- 2.^ Conflicting information from the source, original data states 722,900 or 486,000
- 3.^ 290,000 11,161,000
- 4.^ 134,904 50,110,000
U.S. economic and development assistance
Political insecurity and the failure of Haiti's governments to invest in developing the country's natural and human resources contribute significantly to the country's current state of underdevelopment. U.S. efforts to strengthen democracy and to rebuild Haiti's economy aim to rectify this condition. The U.S. has been Haiti's largest donor since 1973. Between the fiscal years of 1995 and 1999, the U.S. contributed roughly $884 million in assistance to Haiti. Although there have been 13 billion aid money to Haiti after the 2010 earthquake, many people still live in bad conditions. According to page 35 of the Greening Aid? book there are key questions that arise on where the money flows and why. Every year 1.7 million people die unnecessarily from unsafe water and sanitation, and the vast majority of these deaths are children.
Among the initiatives United States funds have supported are:
- Food assistance programs that include a school lunch program that feeds around 500,000 children daily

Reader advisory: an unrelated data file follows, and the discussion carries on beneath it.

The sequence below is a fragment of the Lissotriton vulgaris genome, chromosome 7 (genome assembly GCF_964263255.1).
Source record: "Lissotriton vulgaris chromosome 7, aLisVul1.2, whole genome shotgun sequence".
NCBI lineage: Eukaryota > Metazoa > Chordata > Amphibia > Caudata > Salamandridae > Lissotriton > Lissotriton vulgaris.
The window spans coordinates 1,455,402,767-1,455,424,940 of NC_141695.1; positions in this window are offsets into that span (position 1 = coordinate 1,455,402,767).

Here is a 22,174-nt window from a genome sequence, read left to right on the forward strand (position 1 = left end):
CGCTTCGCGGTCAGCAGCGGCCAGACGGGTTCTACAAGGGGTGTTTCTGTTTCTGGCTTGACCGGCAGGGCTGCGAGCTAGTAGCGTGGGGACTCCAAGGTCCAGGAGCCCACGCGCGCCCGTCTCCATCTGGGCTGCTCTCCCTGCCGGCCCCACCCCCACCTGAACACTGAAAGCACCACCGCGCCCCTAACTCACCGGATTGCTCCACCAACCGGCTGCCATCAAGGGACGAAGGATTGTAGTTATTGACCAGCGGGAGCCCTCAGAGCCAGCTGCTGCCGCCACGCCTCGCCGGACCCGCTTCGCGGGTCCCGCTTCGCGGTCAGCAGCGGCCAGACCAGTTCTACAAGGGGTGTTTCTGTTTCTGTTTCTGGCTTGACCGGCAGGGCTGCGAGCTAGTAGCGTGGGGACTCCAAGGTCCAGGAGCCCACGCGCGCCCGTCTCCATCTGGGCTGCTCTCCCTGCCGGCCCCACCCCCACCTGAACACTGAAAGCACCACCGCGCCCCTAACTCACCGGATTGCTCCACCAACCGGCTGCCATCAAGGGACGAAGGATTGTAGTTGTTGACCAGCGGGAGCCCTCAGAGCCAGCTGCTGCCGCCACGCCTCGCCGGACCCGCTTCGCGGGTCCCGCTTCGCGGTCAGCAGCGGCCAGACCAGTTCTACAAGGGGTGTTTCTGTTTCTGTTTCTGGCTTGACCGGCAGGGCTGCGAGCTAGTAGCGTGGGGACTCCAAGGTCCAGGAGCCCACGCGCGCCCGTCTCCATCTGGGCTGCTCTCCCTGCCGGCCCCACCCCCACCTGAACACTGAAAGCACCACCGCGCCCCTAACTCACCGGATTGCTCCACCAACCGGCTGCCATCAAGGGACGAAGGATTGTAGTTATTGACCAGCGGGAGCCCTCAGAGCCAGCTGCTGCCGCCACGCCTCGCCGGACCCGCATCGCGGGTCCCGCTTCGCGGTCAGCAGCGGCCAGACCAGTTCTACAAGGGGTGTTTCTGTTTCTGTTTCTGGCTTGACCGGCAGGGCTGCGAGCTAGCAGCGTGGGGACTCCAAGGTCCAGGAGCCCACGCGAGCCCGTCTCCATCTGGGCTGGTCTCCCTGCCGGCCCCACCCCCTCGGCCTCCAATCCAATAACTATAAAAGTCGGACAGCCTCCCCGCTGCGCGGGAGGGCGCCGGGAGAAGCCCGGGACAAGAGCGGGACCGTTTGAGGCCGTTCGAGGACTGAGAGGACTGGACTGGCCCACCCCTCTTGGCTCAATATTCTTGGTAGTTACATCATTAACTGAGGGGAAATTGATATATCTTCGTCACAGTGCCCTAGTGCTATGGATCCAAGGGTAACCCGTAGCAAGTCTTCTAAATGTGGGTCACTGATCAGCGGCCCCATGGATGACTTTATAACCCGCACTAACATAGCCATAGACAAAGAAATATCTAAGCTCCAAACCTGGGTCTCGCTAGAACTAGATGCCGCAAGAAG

- Agricultural development programs that have endeavored to revitalize Haiti's coffee sector and to help thousands of Haitian farmers adopt sustainable agricultural practices and protect the environment
- Teacher training programs that have included 6,000 educators at the primary and secondary level
- Population programs that have expanded modern family planning practices in many rural areas
- Health care programs that have supported child immunization and have helped provide primary care to nearly half of the Haitian population
In addition to financial support, the U.S. provides human resources. Many private U.S. citizens travel regularly to Haiti or reside there for extended periods to work in humanitarian projects. There is currently no Peace Corps program in Haiti, and Peace Corps volunteers living in the neighboring Dominican Republic are prohibited from crossing the border.